“Meanwhile, as every online Guardian reader knows,” concludes Greenslade, “the paper has enjoyed success by asking readers for voluntary contributions. More than 1 million people worldwide have made a donation over the past three years, with 500,000 of them paying on a regular basis.

“No one can be certain which of these funding models will work in the long term and, incidentally, they are not mutually exclusive. But they should give journalists hope that there is a light at the end of the tunnel we’ve been walking down for the last 20 years or so.”

So it could just be that rumours of the death of the industry are exaggerated…

Alastair Tancred, Christians in Media Editor

CIM Meets: ITN’s Warren Nettleford

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We were absolutely thrilled to have ITN reporter and presenter Warren Nettleford join us for our annual trends forecasting event last month, talking us through his views on the year ahead and what we can expect as fellow media folk.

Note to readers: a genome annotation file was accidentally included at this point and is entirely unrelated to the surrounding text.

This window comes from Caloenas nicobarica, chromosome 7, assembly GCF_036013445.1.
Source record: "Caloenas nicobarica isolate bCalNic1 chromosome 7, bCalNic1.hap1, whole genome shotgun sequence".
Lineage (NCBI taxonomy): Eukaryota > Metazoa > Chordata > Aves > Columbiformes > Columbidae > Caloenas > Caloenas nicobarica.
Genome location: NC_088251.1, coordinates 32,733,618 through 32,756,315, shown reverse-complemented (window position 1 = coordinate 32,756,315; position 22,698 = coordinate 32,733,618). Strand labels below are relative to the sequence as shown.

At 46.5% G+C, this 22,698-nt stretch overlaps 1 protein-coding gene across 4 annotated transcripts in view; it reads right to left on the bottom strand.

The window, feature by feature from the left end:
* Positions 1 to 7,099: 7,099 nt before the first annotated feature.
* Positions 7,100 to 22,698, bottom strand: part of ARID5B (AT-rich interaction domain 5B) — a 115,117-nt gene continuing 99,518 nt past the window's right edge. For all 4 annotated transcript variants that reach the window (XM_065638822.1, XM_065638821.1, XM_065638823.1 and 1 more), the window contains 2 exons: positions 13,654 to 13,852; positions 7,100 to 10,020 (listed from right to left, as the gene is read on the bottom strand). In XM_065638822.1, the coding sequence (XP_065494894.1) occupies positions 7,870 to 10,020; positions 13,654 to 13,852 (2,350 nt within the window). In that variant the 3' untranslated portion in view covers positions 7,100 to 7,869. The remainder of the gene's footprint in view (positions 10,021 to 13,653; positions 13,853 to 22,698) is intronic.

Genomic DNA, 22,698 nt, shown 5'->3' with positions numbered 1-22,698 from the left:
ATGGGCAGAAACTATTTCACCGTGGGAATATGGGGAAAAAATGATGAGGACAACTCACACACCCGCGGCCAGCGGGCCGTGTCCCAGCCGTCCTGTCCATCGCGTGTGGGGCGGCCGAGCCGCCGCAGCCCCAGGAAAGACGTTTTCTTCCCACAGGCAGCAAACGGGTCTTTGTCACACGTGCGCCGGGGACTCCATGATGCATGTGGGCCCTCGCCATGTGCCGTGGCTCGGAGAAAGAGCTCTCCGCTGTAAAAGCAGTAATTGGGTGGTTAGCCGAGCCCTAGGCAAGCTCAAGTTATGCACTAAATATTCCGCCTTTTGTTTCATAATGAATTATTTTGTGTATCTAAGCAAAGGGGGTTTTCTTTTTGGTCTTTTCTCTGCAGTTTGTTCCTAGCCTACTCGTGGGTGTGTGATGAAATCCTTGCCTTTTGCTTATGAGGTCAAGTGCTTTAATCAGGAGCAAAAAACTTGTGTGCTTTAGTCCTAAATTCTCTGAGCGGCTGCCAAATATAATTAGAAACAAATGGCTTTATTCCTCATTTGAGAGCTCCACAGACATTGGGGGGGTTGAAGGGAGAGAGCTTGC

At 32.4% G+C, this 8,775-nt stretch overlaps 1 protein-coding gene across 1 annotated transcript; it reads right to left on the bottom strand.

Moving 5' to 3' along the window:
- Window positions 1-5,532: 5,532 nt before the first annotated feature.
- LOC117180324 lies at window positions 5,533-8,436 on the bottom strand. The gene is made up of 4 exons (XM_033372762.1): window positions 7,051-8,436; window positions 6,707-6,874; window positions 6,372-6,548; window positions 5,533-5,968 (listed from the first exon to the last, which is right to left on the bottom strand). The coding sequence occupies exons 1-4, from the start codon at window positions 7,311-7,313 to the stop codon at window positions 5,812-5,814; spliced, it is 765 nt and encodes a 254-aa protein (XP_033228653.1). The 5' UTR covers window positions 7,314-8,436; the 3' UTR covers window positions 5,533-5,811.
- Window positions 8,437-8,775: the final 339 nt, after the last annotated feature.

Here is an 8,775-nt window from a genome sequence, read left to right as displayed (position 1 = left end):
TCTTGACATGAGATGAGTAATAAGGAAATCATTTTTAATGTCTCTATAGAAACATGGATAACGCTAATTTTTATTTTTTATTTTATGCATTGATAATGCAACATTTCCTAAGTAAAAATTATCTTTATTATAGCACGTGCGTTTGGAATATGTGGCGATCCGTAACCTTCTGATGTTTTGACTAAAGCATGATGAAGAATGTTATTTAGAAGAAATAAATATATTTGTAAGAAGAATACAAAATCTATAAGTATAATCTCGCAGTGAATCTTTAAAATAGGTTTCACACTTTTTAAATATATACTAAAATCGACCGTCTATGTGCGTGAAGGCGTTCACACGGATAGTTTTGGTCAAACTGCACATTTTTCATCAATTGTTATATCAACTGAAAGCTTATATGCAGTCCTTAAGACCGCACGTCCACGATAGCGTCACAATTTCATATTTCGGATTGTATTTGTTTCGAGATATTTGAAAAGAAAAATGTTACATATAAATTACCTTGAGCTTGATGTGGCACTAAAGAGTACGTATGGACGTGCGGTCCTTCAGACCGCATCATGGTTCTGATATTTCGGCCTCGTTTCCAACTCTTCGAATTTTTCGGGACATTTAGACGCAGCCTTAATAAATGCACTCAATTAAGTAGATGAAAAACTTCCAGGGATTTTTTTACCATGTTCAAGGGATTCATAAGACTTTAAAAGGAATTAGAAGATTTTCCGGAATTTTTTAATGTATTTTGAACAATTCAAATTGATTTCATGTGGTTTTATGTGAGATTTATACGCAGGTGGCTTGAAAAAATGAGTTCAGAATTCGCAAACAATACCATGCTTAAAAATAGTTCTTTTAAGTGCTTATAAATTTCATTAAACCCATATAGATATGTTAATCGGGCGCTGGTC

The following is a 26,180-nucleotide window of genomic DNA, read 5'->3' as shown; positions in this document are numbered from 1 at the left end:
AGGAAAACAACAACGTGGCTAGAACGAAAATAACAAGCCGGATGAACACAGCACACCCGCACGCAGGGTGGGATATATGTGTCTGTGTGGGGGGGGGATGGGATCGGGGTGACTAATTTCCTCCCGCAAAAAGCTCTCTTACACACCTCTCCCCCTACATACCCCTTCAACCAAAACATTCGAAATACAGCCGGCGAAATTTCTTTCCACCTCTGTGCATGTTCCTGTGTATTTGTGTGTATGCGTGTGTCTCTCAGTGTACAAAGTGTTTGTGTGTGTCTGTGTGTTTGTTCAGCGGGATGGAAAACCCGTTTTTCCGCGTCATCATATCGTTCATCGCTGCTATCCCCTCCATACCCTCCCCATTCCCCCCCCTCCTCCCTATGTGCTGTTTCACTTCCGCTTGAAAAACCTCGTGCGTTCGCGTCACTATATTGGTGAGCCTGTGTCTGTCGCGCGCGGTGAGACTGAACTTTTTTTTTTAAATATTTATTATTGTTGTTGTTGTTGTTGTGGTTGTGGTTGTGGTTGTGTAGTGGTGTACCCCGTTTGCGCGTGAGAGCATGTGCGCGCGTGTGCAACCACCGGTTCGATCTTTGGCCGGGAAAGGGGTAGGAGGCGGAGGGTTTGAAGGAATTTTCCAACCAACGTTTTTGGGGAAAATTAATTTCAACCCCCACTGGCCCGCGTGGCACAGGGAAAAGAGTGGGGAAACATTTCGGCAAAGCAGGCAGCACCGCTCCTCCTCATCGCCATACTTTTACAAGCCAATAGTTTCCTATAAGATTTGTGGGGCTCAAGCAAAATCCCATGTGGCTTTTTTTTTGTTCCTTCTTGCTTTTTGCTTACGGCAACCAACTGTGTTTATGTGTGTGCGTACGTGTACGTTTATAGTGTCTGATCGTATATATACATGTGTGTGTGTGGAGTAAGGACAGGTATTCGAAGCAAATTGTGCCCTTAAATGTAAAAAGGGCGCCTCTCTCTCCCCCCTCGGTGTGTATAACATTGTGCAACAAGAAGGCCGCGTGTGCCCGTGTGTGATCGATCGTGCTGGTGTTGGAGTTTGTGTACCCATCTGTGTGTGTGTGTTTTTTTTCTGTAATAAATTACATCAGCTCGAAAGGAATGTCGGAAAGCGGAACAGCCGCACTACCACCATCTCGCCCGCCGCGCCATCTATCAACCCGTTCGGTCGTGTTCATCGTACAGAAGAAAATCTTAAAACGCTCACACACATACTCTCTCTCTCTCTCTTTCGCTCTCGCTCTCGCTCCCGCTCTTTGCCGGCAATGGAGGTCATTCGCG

We sat down with him to find out more about his background, how he copes with the stresses of the industry, advice for young journalists and more.

How did you begin your career in journalism?

I guess it all started whilst studying. I read history and politics at Lancaster University and whilst there I wrote for SCAN, the student paper. It was great. I was heavily involved in student politics as I became President of my College, and after that I was President of the University Students Union.  

 I enjoyed writing and standing up for people.  So after that I became a researcher working on a number of political and social documentaries. I learnt a lot and got to travel across Europe and the US too, but I always wanted to be a reporter.  I was fortunate to gain a place to study for my postgraduate diploma in journalism at City University in London and then I became a Channel 4 News trainee.  

What were the biggest obstacles to developing your career?


It’s a very competitive environment and I guess looking back maybe I was a bit cocky!  In time I came to know the importance of taking good advice, speaking to the right people and working hard. I’m still learning though…all the time.